Vince Gill, Emmylou Harris, and the Grand Ole Opry were honored by the National Music Council over the weekend during the American Eagle Awards. Held in conjunction with NAMM, an annual music industry convention held in Nashville, the awards included guest performers John Conlee and Roy Clark, as well as former Nashville mayor Karl Dean, radio host Bill Cody, and Capitol Records CEO Mike Dungan.
Before the awards ceremony, Vince and Emmylou sat down for a candid conversation about one of the goals of the National Music Council: intellectual property rights. Even though technology has advanced at warp speed, the copyright legislation hasn’t kept up.
“We can solve the majority of problems that we have if we would just treat each other fairly and kind,” said Vince. “The royalties are based on so long ago that they’re archaic… Are we the only industry that is expected to survive on the same amount of money we got for it 60 years ago?”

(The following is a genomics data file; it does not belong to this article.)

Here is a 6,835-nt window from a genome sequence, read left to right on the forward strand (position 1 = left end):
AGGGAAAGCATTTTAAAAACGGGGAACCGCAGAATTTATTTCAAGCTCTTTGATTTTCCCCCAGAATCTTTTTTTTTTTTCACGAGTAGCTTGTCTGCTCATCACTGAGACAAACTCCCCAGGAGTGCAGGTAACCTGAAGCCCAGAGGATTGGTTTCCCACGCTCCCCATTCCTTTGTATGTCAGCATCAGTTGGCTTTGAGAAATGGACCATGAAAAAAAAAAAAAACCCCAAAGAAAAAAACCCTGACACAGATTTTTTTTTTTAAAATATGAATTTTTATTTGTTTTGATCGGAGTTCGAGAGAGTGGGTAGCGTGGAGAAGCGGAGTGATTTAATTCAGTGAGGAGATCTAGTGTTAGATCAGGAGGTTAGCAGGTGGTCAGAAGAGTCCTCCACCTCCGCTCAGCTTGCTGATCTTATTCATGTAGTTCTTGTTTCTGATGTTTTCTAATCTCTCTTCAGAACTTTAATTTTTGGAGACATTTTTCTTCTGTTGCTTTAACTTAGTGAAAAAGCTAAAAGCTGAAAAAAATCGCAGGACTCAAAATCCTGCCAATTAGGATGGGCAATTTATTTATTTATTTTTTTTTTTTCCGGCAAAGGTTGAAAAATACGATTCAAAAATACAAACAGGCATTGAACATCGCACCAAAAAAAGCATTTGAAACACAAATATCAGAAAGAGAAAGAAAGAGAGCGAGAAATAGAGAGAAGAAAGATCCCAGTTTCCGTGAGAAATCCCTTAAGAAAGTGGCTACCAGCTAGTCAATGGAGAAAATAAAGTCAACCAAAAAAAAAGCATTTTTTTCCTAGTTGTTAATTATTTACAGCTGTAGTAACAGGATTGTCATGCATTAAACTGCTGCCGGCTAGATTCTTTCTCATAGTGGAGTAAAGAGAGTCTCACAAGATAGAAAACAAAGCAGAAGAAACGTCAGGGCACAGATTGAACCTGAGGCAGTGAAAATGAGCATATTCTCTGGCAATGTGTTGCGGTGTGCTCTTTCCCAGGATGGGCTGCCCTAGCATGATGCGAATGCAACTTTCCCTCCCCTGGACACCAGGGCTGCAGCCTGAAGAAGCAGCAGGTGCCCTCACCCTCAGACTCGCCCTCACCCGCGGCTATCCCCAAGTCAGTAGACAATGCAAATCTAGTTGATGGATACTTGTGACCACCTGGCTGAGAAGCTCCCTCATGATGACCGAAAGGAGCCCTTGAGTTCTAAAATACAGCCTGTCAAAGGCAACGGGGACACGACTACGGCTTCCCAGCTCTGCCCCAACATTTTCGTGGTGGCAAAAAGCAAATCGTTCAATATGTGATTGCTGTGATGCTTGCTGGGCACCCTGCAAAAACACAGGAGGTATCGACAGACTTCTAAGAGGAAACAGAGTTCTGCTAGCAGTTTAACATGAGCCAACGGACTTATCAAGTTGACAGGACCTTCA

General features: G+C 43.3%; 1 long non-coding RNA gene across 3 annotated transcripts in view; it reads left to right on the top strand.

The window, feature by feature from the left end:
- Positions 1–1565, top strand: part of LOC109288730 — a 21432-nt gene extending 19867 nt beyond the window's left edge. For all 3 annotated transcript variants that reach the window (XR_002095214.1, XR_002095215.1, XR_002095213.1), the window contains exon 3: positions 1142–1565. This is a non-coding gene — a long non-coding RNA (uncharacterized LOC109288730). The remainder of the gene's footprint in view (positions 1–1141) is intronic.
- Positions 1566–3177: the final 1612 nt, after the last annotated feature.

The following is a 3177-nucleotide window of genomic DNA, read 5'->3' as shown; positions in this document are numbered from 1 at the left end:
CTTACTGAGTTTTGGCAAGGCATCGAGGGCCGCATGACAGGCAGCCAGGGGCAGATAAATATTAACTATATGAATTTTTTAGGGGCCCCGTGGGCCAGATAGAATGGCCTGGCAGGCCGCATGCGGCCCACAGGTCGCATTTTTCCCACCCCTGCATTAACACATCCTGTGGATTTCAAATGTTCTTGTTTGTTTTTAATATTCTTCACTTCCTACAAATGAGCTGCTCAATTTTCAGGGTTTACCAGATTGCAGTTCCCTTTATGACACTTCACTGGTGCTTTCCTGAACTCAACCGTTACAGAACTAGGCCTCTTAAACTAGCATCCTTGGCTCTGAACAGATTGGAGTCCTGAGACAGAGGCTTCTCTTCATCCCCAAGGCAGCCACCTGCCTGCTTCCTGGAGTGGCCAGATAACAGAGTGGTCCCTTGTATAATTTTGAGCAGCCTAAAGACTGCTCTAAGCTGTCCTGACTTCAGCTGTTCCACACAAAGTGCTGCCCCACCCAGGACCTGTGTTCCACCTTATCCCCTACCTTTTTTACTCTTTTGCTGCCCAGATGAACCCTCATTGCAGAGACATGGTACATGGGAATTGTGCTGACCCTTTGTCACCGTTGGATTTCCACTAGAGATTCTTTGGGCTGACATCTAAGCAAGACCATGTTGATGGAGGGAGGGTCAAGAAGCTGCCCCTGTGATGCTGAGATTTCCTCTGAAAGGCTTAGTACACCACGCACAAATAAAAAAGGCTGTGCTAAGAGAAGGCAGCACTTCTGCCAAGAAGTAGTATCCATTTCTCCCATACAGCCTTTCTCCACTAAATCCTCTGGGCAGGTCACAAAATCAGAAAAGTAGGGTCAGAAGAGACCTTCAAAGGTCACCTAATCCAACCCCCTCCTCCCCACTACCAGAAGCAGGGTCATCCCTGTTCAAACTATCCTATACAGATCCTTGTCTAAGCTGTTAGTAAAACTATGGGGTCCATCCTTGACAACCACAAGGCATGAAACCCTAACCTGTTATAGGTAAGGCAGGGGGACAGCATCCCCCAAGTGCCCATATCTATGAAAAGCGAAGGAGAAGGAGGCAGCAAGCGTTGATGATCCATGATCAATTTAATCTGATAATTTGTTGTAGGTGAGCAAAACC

So what happens when the money doesn’t come in? The middle class of the music industry suffers. The number of staff songwriters at publishing companies has dwindled significantly over the past 20 years, leaving many creative people out of work.
Songwriters Guild of America President Rick Carnes said,
“I worry about the day when those kids get lost because there’s no creative industry.”
What can be done? The National Music Council also focuses its efforts on music education in schools, including teaching a new generation the value of music recordings and that copying music is actually stealing from the people who created it.
The organization’s American Eagle Awards have honored music industry pioneers like Quincy Jones and Clive Davis in the past and this year’s honorees were no exception.
Mike Dungan presented Vince Gill with his award, citing Vince’s long list of accolades, from GRAMMY to Academy of Country Music awards. Emmylou ribbed Vince with a joking “I hate you!” at their table as Dungan continued to list Gill’s involvement in charitable organizations.
Emmylou Harris was recognized for her profound body of work as a singer and songwriter, and for her collaborations with everyone from Beck to Bob Dylan, Neil Young, and Dolly Parton. She’s also involved in numerous charitable organizations from animal rescue to international children’s welfare.
Grand Ole Opry general manager Pete Fisher accepted the award on the Opry’s behalf and Roy Clark (remember him from the television series “Hee Haw”?) closed the ceremony with beautiful rendition of the classic hit “What a Wonderful World.”